My Great Great Grandparents
Robert & Catherine Coppin
Robert, the son of Samuel and Mary Coppin, was born on March 18, 1820 in Castle Hedingham, Essex, England. He died in Pleasant Grove, California on May 1, 1897. Robert's father, Samuel, was a farmer in the Hedingham sub-district, Halstead district, Essex County, England. The cause of Samuel's death was listed as "Serious Apoplexy, Coma, Certified". The cause of his mother Mary's death was listed as "Enlarged liver several years, dropsy, certified".
Catherine, the daughter of James and Catherine Miller, was born on January 18, 1821 in Onger, Essex, England. She died in Elk Grove, California on January 29, 1905. Her father, James Miller, was a Yeoman and a farmer. The Millers were friends of the notorious "Tolpuddle Martyrs" who were Dorset farm laborers accused of forming a trade union. After conviction, The Martyrs were sent to the hulks (old woodenwall battleships used as prisons), were condemned and sent to Australia for life. There was such a public outcry, that they were given a Royal Pardon and returned to England. The Millers, along with some of the Martyrs, then emigrated to Canada. James and Catherine Miller lived near New Market, a hamlet near London, Ontario, Canada. They are buried in the Mt. Albert Cemetery in York, Ontario, Canada.
Robert and Catherine were married near Toronto, Canada, presumably near the middle 1840's. Their first three children were born in Canada, Samuel in 1846, Mary in 1848, and Eliza in 1850. Sometime after this they traveled by oxen and covered wagon toward California. They spent some time in Salt Lake City, Utah during the journey. Their daughter Emma was born there in 1852. After arriving in California, they settled at Clay Station, southeast of Sacramento, California. Their last two children were born in Sacramento, Fanny in 1854, and Lucy in 1857.
Robert followed the cabinet makers trade in Canada, but took up farming and raising chickens at his new California location. He was said to be rather unsuccessful. They built their first home of handmade clay and adobe bricks there.
They later moved to Sacramento, a small village, where he operated a second hand furniture store on I Street, then in the suburbs. Late in life, they moved to son Samuel's ranch near Pleasant Grove, California, where, in 1897, he died a natural death. Catherine went to live with her youngest daughter, Lucy Brenton, in Elk Grove, where she passed away in 1905.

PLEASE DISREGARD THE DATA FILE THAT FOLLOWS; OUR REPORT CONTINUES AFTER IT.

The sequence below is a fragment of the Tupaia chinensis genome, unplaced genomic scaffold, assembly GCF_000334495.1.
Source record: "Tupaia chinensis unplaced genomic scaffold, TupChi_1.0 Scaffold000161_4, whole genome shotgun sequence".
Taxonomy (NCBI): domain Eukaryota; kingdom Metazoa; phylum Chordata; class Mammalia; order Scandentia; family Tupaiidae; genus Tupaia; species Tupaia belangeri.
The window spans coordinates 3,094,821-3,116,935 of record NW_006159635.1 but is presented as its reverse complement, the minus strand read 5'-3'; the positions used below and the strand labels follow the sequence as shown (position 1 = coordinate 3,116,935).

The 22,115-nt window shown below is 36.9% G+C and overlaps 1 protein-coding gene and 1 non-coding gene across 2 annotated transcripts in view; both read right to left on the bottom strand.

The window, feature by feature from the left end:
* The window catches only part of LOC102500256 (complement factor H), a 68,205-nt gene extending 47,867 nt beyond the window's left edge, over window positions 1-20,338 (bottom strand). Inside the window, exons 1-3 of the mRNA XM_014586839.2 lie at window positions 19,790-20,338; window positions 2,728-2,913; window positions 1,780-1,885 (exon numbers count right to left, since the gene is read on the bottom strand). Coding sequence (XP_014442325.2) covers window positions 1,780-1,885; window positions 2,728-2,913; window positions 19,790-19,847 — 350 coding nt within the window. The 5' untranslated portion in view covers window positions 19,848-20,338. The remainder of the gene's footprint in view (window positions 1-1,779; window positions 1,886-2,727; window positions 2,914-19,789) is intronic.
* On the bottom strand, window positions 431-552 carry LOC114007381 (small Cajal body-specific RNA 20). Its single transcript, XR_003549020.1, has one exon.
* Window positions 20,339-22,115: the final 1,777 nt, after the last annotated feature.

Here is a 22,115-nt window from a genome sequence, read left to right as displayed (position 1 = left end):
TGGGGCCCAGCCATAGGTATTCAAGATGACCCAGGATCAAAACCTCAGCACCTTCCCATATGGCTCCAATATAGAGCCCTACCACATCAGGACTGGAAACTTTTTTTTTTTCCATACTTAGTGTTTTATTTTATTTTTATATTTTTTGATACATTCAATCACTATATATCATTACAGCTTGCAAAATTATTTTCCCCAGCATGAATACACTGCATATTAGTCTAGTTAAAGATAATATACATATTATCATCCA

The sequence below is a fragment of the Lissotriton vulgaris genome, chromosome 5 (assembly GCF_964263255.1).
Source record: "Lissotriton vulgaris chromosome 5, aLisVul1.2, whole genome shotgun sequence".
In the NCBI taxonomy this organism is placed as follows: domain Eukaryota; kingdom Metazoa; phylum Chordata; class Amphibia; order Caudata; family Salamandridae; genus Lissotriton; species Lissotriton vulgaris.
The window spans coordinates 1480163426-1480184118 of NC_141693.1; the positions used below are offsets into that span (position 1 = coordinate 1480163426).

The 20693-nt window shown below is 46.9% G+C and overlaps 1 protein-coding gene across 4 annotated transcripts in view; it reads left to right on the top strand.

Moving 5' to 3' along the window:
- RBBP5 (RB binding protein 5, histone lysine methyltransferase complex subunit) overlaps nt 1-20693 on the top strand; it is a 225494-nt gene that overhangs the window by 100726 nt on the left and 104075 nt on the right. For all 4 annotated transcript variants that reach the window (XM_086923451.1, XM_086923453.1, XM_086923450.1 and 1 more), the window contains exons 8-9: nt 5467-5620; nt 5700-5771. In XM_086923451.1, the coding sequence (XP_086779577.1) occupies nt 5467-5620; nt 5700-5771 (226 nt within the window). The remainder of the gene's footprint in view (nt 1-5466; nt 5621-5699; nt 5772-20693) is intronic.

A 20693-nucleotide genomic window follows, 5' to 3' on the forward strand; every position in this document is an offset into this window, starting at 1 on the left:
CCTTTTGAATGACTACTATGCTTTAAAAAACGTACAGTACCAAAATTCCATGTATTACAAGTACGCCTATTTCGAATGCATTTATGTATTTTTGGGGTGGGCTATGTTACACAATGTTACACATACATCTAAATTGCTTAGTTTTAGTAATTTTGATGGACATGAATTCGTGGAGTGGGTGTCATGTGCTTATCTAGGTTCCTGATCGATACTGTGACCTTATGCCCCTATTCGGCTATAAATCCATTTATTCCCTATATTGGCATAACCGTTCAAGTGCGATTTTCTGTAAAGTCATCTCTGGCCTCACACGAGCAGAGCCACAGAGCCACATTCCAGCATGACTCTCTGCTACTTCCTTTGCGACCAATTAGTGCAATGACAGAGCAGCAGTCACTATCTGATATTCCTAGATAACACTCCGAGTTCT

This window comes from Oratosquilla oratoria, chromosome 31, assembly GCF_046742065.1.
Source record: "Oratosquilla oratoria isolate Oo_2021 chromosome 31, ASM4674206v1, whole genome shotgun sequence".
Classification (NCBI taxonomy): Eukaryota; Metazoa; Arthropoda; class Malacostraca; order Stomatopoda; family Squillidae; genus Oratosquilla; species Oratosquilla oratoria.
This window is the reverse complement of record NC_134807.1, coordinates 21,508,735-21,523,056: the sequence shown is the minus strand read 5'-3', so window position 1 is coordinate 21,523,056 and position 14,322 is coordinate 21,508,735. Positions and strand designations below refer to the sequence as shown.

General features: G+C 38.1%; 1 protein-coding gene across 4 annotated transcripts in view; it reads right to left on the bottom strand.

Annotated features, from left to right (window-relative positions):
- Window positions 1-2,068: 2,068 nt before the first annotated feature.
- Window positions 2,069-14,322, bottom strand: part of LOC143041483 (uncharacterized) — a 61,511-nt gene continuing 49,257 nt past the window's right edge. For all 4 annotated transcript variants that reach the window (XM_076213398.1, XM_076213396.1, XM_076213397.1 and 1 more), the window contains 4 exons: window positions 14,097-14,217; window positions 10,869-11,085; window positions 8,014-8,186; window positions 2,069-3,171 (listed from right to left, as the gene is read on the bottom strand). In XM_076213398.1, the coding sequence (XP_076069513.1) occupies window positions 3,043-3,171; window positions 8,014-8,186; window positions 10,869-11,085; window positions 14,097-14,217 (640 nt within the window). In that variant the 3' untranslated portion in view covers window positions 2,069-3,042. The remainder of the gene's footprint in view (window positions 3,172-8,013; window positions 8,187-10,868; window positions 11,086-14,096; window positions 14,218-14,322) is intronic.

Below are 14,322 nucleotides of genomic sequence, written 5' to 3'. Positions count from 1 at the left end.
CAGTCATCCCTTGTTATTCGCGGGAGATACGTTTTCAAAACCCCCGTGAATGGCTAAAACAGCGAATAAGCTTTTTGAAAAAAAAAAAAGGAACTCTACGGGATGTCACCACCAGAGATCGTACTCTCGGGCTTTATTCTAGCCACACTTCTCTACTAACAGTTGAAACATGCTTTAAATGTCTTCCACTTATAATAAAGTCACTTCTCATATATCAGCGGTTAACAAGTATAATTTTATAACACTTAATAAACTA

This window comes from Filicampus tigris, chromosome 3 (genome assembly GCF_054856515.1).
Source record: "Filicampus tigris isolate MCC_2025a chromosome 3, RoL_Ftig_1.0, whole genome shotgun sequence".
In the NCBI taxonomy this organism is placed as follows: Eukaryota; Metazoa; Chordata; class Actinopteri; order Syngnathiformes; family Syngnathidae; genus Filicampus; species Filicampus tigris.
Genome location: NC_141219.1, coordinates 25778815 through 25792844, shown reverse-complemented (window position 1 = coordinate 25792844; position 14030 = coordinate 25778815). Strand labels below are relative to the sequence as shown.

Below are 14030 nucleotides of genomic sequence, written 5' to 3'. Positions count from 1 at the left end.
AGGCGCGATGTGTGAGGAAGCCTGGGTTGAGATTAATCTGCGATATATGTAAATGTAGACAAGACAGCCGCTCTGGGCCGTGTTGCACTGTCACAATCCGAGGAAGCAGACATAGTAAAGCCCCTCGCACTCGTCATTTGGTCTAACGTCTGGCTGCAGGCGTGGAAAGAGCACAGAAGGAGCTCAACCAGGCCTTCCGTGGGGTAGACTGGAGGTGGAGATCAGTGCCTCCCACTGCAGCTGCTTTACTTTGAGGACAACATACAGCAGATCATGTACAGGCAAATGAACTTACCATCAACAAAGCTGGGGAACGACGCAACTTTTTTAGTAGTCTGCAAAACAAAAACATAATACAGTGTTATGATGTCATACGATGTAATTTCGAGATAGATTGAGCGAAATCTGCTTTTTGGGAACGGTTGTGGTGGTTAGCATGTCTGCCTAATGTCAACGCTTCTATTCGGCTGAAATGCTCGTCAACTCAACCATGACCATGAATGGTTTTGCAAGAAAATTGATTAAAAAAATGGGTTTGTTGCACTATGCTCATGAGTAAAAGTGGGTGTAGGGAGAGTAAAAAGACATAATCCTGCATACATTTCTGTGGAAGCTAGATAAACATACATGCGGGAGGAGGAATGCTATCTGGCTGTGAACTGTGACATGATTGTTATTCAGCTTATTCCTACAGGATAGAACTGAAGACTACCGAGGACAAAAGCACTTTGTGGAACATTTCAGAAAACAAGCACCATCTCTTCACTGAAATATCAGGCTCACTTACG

Both Robert and Catherine are buried in the Pleasant Grove Cemetery, Pleasant Grove, California.
Joseph and Jane Mitchell
Joseph, the son of Joseph and Elizabeth Mitchell, was born on January 1, 1826 in Camborne, Cornwall, England. He died in Elk Grove, California on March 4, 1980. Elizabeth's maiden name could be spelled Stevens or Stephens.
Jane, the daughter of William and Esther Kistle, was born in Redruth, Cornwall, England on March 9, 1834. She died in Amador County, California on July 7, 1908. Other possible spellings of Kistle are: Kissell or Kissel. Esther's maiden name was Williams.
Joseph and Jane crossed the plains in a covered wagon in 1854, coming from Illinois. Their second child, Elizabeth Eleanor, was born on the Jackson Ranch at the North Fork of the Yuba River two days before their wagon train reached its destination at Nevada City.
They established a residence in Red Dog, Nevada County, where Joseph worked the mines. After breaking his leg in a mishap, he moved his family to the Elk Grove area, and went into farming.
Joseph and Jane are buried in the Odd Fellows Cemetery in Elk Grove, California.
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